Mobilising against telcos’ plans
Matt Sun: Technology Reporter
The Daily Telegraph
Monday 16 May 2005
Hundreds of residents representing nearly a dozen Sydney communities protested yesterday against the building of mobile phone towers across the city.
As telco operators are increasing looking for sites to erect mobile phone towers, residents are worrying about radiation emissions.
More than 200 people marched along Norton St, Liechhardt, yesterday and were urged to keep up pressure against plans to build towers in their neighbourhoods.
The main target of the protest was Telstra and its plans for a tower opposite the Italian Forum site and another at Hurlstone Park.
Telstra is currently planning to build 200 new mobile towers this year to add to its network of about 2000 across the state.
Federal Opposition environment spokesman Anthony Albanese and the Greens’ Silvia Hale addressed the crowd, calling on Telstra to listen to community concerns.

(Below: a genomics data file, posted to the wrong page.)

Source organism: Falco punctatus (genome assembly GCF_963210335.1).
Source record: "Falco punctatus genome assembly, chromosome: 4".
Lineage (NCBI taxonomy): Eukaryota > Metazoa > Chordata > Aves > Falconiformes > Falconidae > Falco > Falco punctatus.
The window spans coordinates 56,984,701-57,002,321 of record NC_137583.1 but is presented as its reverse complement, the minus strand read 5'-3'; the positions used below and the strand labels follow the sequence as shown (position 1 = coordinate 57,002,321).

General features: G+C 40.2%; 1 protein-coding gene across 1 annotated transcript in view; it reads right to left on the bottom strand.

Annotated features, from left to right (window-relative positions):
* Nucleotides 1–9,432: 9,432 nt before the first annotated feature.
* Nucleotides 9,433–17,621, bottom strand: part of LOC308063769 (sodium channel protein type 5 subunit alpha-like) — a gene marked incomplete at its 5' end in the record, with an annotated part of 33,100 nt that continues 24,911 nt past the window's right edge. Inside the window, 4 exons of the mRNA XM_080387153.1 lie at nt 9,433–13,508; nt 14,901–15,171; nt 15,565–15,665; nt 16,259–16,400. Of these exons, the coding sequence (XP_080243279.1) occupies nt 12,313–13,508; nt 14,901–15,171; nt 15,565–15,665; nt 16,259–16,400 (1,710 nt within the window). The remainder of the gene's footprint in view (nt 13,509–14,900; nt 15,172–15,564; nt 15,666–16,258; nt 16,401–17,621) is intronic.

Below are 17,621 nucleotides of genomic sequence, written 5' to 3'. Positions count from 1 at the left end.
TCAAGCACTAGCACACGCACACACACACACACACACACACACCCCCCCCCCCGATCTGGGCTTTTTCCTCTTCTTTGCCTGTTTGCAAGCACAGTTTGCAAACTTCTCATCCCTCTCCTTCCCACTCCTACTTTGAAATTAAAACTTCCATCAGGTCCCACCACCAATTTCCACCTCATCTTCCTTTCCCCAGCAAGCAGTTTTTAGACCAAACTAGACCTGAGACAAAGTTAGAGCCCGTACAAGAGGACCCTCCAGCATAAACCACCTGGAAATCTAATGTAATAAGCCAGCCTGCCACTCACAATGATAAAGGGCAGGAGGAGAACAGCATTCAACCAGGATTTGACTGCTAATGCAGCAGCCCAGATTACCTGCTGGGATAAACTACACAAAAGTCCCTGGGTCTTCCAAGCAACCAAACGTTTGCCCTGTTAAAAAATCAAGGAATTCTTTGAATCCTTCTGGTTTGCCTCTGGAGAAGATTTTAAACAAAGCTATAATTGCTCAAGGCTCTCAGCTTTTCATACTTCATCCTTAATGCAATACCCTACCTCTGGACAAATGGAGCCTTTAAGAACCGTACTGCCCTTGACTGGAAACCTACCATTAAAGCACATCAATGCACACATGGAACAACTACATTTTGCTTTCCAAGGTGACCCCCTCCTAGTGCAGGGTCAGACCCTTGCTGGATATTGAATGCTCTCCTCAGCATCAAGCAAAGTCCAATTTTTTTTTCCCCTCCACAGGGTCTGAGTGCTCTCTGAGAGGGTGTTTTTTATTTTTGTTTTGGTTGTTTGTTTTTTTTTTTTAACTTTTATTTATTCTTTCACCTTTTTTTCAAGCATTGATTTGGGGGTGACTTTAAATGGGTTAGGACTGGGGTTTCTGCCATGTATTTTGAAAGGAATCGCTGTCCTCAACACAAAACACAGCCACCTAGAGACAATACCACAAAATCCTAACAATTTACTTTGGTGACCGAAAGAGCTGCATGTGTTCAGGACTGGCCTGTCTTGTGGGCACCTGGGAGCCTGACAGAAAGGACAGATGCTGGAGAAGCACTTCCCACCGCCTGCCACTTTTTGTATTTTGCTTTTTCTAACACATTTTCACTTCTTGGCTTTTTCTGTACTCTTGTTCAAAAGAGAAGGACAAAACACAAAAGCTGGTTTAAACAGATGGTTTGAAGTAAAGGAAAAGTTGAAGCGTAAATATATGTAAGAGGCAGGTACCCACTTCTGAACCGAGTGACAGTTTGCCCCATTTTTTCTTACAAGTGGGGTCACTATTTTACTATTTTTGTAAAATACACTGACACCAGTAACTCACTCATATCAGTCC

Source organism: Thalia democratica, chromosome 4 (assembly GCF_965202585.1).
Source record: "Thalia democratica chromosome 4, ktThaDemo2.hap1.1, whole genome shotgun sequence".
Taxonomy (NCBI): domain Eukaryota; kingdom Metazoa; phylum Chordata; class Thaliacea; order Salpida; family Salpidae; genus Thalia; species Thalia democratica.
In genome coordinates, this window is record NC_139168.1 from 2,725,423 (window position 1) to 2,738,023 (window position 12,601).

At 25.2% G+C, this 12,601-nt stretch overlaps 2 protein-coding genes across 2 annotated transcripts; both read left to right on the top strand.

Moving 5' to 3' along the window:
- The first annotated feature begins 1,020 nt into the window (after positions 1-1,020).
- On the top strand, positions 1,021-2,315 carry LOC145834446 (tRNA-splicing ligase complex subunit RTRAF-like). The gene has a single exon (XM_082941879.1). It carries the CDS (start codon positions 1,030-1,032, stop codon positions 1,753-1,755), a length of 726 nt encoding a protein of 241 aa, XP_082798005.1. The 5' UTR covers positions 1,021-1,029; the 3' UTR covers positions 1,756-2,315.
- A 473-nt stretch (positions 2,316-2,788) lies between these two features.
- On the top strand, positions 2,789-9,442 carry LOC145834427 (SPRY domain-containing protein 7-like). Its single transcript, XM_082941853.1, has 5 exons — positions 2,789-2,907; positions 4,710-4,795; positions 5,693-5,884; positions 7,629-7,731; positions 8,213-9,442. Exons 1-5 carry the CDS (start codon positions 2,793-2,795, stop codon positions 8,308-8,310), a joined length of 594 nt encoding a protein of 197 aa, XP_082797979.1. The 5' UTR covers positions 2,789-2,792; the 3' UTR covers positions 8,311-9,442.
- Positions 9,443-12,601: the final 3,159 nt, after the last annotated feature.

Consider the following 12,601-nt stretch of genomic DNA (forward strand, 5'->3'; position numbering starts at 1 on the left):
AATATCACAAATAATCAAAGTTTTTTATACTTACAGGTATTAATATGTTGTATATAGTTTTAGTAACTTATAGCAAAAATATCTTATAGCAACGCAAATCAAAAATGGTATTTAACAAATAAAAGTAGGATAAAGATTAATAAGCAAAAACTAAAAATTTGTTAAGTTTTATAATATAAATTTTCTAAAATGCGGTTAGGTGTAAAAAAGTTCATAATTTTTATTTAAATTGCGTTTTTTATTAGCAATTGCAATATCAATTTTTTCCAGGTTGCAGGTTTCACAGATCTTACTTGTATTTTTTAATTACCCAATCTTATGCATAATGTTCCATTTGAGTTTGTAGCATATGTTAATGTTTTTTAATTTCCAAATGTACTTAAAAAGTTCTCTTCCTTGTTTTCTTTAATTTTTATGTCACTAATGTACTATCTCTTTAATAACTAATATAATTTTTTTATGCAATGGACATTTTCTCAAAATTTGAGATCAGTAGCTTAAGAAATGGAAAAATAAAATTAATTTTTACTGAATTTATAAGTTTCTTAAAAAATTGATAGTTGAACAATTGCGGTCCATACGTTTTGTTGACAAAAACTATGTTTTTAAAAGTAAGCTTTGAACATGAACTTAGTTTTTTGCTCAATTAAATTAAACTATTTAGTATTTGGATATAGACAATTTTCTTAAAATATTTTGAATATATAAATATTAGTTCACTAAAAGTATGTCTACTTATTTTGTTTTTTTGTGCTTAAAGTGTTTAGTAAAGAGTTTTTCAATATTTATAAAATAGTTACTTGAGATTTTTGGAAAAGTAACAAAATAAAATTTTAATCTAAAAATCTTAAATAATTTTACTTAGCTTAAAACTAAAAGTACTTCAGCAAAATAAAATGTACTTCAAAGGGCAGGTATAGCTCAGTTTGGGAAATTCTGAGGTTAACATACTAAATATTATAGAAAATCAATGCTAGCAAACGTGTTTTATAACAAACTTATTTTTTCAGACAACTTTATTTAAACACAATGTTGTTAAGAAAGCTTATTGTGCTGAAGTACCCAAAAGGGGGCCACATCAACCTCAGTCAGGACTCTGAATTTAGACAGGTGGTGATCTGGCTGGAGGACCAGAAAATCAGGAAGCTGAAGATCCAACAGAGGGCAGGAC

Mr Albanese said people power had stopped the planned construction of the Norton St tower on June 1, 2004, and urged the crowd to continue its fight.
Ms Hale claimed Telstra could install “microcells” instead of base stations, which produce far less radiation, but said the company wouldn’t because it would cost them $100,000 instead of $5000.
But Telstra spokesman Michael Patterson said the company had a responsibility to provide mobile phone coverage and 30 microcells would have to be installed instead of one base station.
“There is a lot of misinformation about electromagnetic energy. In fact EME is a part of every day life, sources include the sun, AM/FM radio, TV and remote controls,” he said.
Mr Patterson said a baby monitor produced more EME in a house than emissions from a base station at street level.
But the Tower Action Group, led by Ian Barry to protest the Norton St tower, said other carriers installing the towers in the area would take EME above 1 per cent.
“A collation of projected EME reports from St Geourge and Sutherland shires show that EME levels at co-located sites exceed 1 per cent in 19 out of 23 proposals,” Mr Barry said.
Corporal Dimitry Kuznichenico, who was at the rally yesterday, was a soldier assigned to measure radiation levels at Kiev, about 250km from Chernobyl, after the 1986 disaster.
He was told any exposure to electromagnetic energy could cause a life threatening illness.